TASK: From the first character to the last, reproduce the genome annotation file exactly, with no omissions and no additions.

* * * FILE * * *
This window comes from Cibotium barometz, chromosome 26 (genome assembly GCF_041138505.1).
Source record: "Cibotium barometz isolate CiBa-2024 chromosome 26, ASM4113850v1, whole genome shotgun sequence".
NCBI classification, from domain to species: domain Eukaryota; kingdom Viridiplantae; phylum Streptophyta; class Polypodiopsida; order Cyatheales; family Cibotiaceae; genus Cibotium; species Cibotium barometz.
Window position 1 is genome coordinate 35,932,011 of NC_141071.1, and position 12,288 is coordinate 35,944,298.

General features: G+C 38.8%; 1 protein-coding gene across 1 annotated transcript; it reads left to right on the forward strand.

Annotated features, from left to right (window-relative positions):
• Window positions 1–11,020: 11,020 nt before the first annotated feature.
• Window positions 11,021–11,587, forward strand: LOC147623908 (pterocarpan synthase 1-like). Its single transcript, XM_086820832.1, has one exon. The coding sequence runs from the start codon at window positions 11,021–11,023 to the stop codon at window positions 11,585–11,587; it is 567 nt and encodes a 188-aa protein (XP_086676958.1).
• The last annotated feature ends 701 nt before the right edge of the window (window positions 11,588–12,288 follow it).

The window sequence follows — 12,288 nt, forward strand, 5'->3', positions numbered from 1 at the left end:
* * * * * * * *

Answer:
This window comes from Cibotium barometz, chromosome 26 (genome assembly GCF_041138505.1).
Source record: "Cibotium barometz isolate CiBa-2024 chromosome 26, ASM4113850v1, whole genome shotgun sequence".
NCBI classification, from domain to species: domain Eukaryota; kingdom Viridiplantae; phylum Streptophyta; class Polypodiopsida; order Cyatheales; family Cibotiaceae; genus Cibotium; species Cibotium barometz.
Window position 1 is genome coordinate 35,932,011 of NC_141071.1, and position 12,288 is coordinate 35,944,298.

General features: G+C 38.8%; 1 protein-coding gene across 1 annotated transcript; it reads left to right on the forward strand.

Annotated features, from left to right (window-relative positions):
• Window positions 1–11,020: 11,020 nt before the first annotated feature.
• Window positions 11,021–11,587, forward strand: LOC147623908 (pterocarpan synthase 1-like). Its single transcript, XM_086820832.1, has one exon. The coding sequence runs from the start codon at window positions 11,021–11,023 to the stop codon at window positions 11,585–11,587; it is 567 nt and encodes a 188-aa protein (XP_086676958.1).
• The last annotated feature ends 701 nt before the right edge of the window (window positions 11,588–12,288 follow it).

The window sequence follows — 12,288 nt, forward strand, 5'->3', positions numbered from 1 at the left end: